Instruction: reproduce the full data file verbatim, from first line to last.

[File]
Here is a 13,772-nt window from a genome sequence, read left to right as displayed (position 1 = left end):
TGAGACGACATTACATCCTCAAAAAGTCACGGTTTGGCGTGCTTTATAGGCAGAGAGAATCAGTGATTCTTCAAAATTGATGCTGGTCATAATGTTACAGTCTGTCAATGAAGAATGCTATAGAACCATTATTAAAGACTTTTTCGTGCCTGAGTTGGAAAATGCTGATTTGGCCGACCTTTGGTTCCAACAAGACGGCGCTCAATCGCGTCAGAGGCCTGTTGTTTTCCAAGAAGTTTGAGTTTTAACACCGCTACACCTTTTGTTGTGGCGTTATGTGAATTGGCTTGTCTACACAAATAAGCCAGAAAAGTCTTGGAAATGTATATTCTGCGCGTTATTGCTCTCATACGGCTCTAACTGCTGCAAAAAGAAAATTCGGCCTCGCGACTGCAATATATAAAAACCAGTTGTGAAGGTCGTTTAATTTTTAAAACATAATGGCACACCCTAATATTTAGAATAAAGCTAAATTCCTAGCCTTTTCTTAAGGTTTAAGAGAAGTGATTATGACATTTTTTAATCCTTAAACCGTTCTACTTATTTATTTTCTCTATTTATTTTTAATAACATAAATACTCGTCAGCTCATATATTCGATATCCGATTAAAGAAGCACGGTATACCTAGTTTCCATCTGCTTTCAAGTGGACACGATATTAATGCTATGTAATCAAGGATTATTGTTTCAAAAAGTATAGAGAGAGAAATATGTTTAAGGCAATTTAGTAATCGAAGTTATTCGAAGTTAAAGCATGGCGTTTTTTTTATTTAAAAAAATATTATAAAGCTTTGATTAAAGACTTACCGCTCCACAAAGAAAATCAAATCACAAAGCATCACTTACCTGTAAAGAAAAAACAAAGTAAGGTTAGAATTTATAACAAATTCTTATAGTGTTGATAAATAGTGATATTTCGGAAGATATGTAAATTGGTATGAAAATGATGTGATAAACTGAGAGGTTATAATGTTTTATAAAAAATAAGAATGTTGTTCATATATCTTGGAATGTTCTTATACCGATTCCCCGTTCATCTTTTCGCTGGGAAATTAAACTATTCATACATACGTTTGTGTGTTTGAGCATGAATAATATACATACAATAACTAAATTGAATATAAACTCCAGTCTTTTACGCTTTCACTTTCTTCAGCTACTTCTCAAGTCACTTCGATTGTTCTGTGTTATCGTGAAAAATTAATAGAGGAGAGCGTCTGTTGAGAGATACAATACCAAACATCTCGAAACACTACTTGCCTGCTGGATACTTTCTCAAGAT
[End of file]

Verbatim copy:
Here is a 13,772-nt window from a genome sequence, read left to right as displayed (position 1 = left end):
TGAGACGACATTACATCCTCAAAAAGTCACGGTTTGGCGTGCTTTATAGGCAGAGAGAATCAGTGATTCTTCAAAATTGATGCTGGTCATAATGTTACAGTCTGTCAATGAAGAATGCTATAGAACCATTATTAAAGACTTTTTCGTGCCTGAGTTGGAAAATGCTGATTTGGCCGACCTTTGGTTCCAACAAGACGGCGCTCAATCGCGTCAGAGGCCTGTTGTTTTCCAAGAAGTTTGAGTTTTAACACCGCTACACCTTTTGTTGTGGCGTTATGTGAATTGGCTTGTCTACACAAATAAGCCAGAAAAGTCTTGGAAATGTATATTCTGCGCGTTATTGCTCTCATACGGCTCTAACTGCTGCAAAAAGAAAATTCGGCCTCGCGACTGCAATATATAAAAACCAGTTGTGAAGGTCGTTTAATTTTTAAAACATAATGGCACACCCTAATATTTAGAATAAAGCTAAATTCCTAGCCTTTTCTTAAGGTTTAAGAGAAGTGATTATGACATTTTTTAATCCTTAAACCGTTCTACTTATTTATTTTCTCTATTTATTTTTAATAACATAAATACTCGTCAGCTCATATATTCGATATCCGATTAAAGAAGCACGGTATACCTAGTTTCCATCTGCTTTCAAGTGGACACGATATTAATGCTATGTAATCAAGGATTATTGTTTCAAAAAGTATAGAGAGAGAAATATGTTTAAGGCAATTTAGTAATCGAAGTTATTCGAAGTTAAAGCATGGCGTTTTTTTTATTTAAAAAAATATTATAAAGCTTTGATTAAAGACTTACCGCTCCACAAAGAAAATCAAATCACAAAGCATCACTTACCTGTAAAGAAAAAACAAAGTAAGGTTAGAATTTATAACAAATTCTTATAGTGTTGATAAATAGTGATATTTCGGAAGATATGTAAATTGGTATGAAAATGATGTGATAAACTGAGAGGTTATAATGTTTTATAAAAAATAAGAATGTTGTTCATATATCTTGGAATGTTCTTATACCGATTCCCCGTTCATCTTTTCGCTGGGAAATTAAACTATTCATACATACGTTTGTGTGTTTGAGCATGAATAATATACATACAATAACTAAATTGAATATAAACTCCAGTCTTTTACGCTTTCACTTTCTTCAGCTACTTCTCAAGTCACTTCGATTGTTCTGTGTTATCGTGAAAAATTAATAGAGGAGAGCGTCTGTTGAGAGATACAATACCAAACATCTCGAAACACTACTTGCCTGCTGGATACTTTCTCAAGAT